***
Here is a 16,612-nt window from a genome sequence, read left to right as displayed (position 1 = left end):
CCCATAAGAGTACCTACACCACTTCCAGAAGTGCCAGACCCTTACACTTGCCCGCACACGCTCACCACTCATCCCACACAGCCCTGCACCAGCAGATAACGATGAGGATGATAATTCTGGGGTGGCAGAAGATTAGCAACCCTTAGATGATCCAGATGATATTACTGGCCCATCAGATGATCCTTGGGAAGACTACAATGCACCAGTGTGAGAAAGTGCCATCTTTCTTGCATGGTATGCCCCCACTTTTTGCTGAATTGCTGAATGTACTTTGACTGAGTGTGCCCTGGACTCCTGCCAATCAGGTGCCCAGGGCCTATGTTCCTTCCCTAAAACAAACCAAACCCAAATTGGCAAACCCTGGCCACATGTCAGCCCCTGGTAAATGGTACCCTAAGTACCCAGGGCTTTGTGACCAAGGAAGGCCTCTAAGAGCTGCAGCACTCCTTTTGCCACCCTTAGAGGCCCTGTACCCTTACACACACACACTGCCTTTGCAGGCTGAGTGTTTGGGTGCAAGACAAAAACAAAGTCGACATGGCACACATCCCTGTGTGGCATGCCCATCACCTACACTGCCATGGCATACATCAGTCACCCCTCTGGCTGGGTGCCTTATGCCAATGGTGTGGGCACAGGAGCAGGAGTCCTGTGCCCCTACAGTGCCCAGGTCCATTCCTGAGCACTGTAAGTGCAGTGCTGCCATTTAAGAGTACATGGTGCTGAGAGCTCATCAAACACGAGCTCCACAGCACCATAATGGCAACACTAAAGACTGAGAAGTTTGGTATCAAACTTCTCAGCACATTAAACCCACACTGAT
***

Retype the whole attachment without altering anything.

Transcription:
Here is a 16,612-nt window from a genome sequence, read left to right as displayed (position 1 = left end):
CCCATAAGAGTACCTACACCACTTCCAGAAGTGCCAGACCCTTACACTTGCCCGCACACGCTCACCACTCATCCCACACAGCCCTGCACCAGCAGATAACGATGAGGATGATAATTCTGGGGTGGCAGAAGATTAGCAACCCTTAGATGATCCAGATGATATTACTGGCCCATCAGATGATCCTTGGGAAGACTACAATGCACCAGTGTGAGAAAGTGCCATCTTTCTTGCATGGTATGCCCCCACTTTTTGCTGAATTGCTGAATGTACTTTGACTGAGTGTGCCCTGGACTCCTGCCAATCAGGTGCCCAGGGCCTATGTTCCTTCCCTAAAACAAACCAAACCCAAATTGGCAAACCCTGGCCACATGTCAGCCCCTGGTAAATGGTACCCTAAGTACCCAGGGCTTTGTGACCAAGGAAGGCCTCTAAGAGCTGCAGCACTCCTTTTGCCACCCTTAGAGGCCCTGTACCCTTACACACACACACTGCCTTTGCAGGCTGAGTGTTTGGGTGCAAGACAAAAACAAAGTCGACATGGCACACATCCCTGTGTGGCATGCCCATCACCTACACTGCCATGGCATACATCAGTCACCCCTCTGGCTGGGTGCCTTATGCCAATGGTGTGGGCACAGGAGCAGGAGTCCTGTGCCCCTACAGTGCCCAGGTCCATTCCTGAGCACTGTAAGTGCAGTGCTGCCATTTAAGAGTACATGGTGCTGAGAGCTCATCAAACACGAGCTCCACAGCACCATAATGGCAACACTAAAGACTGAGAAGTTTGGTATCAAACTTCTCAGCACATTAAACCCACACTGAT